We are still connected to all these teachers: the Feinbergs record the trope for the weekly parsha and a group of people who are learning to be Ba’al Koreh (Torah reader) can practice to chant Torah, Rav Keith still posts lessons to us via email, and we have songs that Sara Eisen recorded before she left for the USA. We also have teachers who teach us via Skype, such as Abe Reichman and Jevin Eagle. Since we cannot study together on Skype as a big group, because of equipment and logistical constraints, we have arranged it so that Modreck learns with the teachers on Skype and then he in turn teaches a class on Tuesdays and Thursdays. We also have started a WhatsApp learning group which has more than twenty people.

Our congregation is growing! To date we have a total of 75 members who are registered with the congregation, with an average of 45 members attending services. Since May of this year, fifteen new members have joined us. These members had no chance to learn with the previous teachers, so they had to start learning from scratch; we started teaching them to read Hebrew using the Hebrew book sourced for us by Elaine and Irwin Berg from the National Jewish Outreach Program (NJOP). We have made copies for every student so that they take them to learn at home.

Now we are teaching them liturgy and about the holidays so that they catch up with the old members. In December during the school holidays we will have another class for the children. We would like to thank all our teachers past and present. May Hashem bless you for your generosity.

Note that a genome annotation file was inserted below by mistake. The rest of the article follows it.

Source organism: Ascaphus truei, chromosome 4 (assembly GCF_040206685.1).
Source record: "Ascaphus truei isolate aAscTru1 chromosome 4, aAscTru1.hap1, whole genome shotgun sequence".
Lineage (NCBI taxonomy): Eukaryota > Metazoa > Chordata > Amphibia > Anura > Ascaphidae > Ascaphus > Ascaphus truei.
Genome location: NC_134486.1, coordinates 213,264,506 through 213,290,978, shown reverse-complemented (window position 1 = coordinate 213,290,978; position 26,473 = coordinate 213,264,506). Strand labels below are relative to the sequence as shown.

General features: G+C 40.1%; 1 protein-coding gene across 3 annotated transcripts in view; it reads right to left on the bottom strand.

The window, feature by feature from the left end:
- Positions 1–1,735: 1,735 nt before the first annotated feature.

Living Halacha:

Lemba Kashrut Laws on Receiving Meat

from non-Lemba Neighbors

After Doing Shechita for Them


For hundreds of years the Lemba have been living alongside their non-Lemba neighbors and friends. With time the different groups learned to accept and be tolerant towards each other. The Lemba even helped their non-Lemba friends to till their lands since the Lemba kept large herds of cattle which are used to draw ploughs. In turn, the non-Lemba helped the Lemba harvest and weed their fields. Because of the amicable relationship that exists between us and our non-Lemba friends, when our friends want to slaughter their livestock, they call a Lemba shochet to do the slaughtering.

There are several reasons why they call a Lemba shochet to slaughter their animals. Living alongside the Lemba for hundreds of years has resulted in some of the non-Lemba adopting some Lemba customs. They believe the Lemba way of slaughtering animals is the best health-wise. Some of them slaughter animals so they can sell the meat, and having a Lemba shochet to slaughter is a way of making sure that their Lemba neighbors will also buy the meat.

Usually after slaughtering an animal a shochet is given some meat as payment. However, there were several Halachic questions that arose from this custom of getting meat as payment for slaughtering non-Lemba livestock. One particular incident led to a very memorable Halachic discourse during a Lemba Cultural Association annual general meeting at Mapakomhere in January 2014.